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Bell Laboratories relied heavily on managers who understood the benefits to the company (and society) of fundamental research and were able to provide a work environment that fostered world-class research in virtually every aspect of telecommunications technology. Stable funding for research was provided via a tax levied on the service revenues of most of the Bell operating companies, an approach approved by state regulators. The revenue from the services tax was more than sufficient to fund unfettered investigations over almost 6 decades into almost every aspect of telecommunications, from basic materials (and the associated physics and chemistry) to large-scale computing and networking platforms and systems. Over time, Bell Laboratories’ support for basic science and engineering led to major advances in telephony spanning terminals, switching, transmission, services, and operations. Out of the Bell System research program also came many world-famous innovations, including the transistor, information theory, the laser, the solar cell, communications satellites, and fiber-optic communications. Perhaps the most notable benefit of the research was the creation of the semiconductor industry as a result of the mandatory public licensing of Bell’s patent for the transistor. In addition, research in basic science at Bell Labs was recognized by six Nobel prizes for strides in quantum mechanics, solid-state physics, and radio astronomy.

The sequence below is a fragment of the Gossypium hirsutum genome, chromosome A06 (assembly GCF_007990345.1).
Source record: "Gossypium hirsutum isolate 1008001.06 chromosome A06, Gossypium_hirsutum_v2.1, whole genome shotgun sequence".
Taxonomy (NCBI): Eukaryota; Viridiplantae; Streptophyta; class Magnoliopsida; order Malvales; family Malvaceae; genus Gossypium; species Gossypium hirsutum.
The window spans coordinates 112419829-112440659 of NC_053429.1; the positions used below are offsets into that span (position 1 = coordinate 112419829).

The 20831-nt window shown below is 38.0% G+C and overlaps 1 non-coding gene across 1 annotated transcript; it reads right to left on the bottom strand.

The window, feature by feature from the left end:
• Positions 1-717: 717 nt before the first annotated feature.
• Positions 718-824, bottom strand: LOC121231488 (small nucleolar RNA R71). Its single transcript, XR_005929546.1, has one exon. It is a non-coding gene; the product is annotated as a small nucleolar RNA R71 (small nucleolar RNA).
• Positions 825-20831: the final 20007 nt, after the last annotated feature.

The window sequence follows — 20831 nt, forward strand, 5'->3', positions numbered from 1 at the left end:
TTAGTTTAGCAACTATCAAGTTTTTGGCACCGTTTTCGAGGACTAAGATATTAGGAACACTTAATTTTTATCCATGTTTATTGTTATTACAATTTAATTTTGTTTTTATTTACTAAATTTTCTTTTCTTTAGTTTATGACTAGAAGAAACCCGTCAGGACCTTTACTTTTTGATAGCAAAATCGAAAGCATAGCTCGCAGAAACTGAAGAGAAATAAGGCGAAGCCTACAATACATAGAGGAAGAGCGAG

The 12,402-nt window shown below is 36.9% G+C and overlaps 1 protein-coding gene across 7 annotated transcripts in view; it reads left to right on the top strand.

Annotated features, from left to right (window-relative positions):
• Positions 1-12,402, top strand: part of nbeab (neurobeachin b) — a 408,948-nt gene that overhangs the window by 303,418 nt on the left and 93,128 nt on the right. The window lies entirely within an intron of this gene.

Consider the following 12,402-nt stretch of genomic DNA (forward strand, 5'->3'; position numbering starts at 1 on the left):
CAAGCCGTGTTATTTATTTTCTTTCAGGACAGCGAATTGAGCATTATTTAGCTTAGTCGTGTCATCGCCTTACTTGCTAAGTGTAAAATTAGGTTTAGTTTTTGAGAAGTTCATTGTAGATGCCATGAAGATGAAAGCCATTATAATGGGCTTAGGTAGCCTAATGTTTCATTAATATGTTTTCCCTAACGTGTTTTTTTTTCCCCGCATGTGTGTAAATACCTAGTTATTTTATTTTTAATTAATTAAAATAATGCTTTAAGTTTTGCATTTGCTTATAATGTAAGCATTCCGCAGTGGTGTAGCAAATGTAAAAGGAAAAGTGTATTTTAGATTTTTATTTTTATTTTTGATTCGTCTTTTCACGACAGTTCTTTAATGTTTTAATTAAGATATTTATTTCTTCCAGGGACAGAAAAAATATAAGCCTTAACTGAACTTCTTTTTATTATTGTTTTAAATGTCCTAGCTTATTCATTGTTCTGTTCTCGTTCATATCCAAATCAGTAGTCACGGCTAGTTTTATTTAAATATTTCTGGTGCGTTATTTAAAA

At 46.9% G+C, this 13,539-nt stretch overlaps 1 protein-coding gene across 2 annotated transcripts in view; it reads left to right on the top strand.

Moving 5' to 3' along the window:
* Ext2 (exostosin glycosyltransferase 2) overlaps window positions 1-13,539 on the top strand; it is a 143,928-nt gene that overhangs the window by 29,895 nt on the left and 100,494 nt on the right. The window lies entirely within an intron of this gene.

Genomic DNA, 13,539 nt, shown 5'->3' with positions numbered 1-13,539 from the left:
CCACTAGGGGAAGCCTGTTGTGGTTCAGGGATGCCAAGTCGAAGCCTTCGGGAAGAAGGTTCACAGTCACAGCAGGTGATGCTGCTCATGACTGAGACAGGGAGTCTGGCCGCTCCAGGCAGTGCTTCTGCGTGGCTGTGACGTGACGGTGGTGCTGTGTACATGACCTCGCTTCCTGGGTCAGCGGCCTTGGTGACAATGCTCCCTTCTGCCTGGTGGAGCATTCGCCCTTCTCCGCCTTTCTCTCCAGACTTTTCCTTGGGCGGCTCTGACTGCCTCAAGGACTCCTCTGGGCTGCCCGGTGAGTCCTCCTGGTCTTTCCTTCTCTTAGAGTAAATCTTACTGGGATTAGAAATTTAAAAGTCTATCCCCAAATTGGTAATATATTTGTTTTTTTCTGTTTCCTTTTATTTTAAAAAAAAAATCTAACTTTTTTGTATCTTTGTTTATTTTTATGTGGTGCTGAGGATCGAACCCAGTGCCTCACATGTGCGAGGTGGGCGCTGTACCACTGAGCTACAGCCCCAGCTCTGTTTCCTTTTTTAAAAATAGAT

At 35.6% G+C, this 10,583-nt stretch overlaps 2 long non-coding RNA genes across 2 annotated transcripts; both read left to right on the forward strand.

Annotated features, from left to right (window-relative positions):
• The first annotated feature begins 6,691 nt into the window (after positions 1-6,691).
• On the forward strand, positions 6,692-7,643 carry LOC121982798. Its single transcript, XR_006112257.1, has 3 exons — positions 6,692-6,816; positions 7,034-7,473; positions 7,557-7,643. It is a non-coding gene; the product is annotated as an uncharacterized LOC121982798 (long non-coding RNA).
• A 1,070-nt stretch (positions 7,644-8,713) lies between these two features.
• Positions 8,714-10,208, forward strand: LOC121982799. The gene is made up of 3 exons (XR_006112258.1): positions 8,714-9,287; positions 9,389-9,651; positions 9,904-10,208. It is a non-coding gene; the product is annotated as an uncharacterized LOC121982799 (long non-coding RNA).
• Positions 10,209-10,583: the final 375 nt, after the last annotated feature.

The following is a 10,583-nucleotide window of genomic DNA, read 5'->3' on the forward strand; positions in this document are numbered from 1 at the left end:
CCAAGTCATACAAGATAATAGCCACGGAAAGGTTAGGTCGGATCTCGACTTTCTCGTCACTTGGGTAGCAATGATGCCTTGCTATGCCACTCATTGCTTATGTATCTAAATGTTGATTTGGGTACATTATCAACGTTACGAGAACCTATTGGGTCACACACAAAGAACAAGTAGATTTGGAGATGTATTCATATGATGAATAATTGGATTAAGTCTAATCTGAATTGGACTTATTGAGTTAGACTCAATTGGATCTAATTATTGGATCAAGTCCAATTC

U.S. Telecommunications: Industry Statistics - Pell …

As a result of divestiture, the fundamental split in the Bell System propelled AT&T (and its R&D arm Bell Labs) into a competitive landscape for the first time, with aggressive competitors such as MCI and Sprint seeking to compete for long-distance services—for both residential and business customers. Thus although a tax on telecommunications revenue remained as a source for funding R&D at Bell Labs, the prospects for increased competition, lower telecommunications prices, and decreasing telecommunications revenues for AT&T, as well as the regulatory pressures to lose market share to new competitors, led to the beginning of the reduction in the long-term, unfettered, fundamental research done at Bell Labs. Additionally, divestiture marked the beginning of a process of transforming the telecommunications industry in the United States from a vertically organized structure (where one body, the Bell System, had control over every aspect of the telecommunications process, from components, to boards, to systems, to services, to operations) to a horizontally organized structure (where multiple competitors existed at every level of the hierarchy and where no single entity had full responsibility for the network architecture, end-to-end network operations, or long-term fundamental research that would enable the creation of an evolutionary path into the future).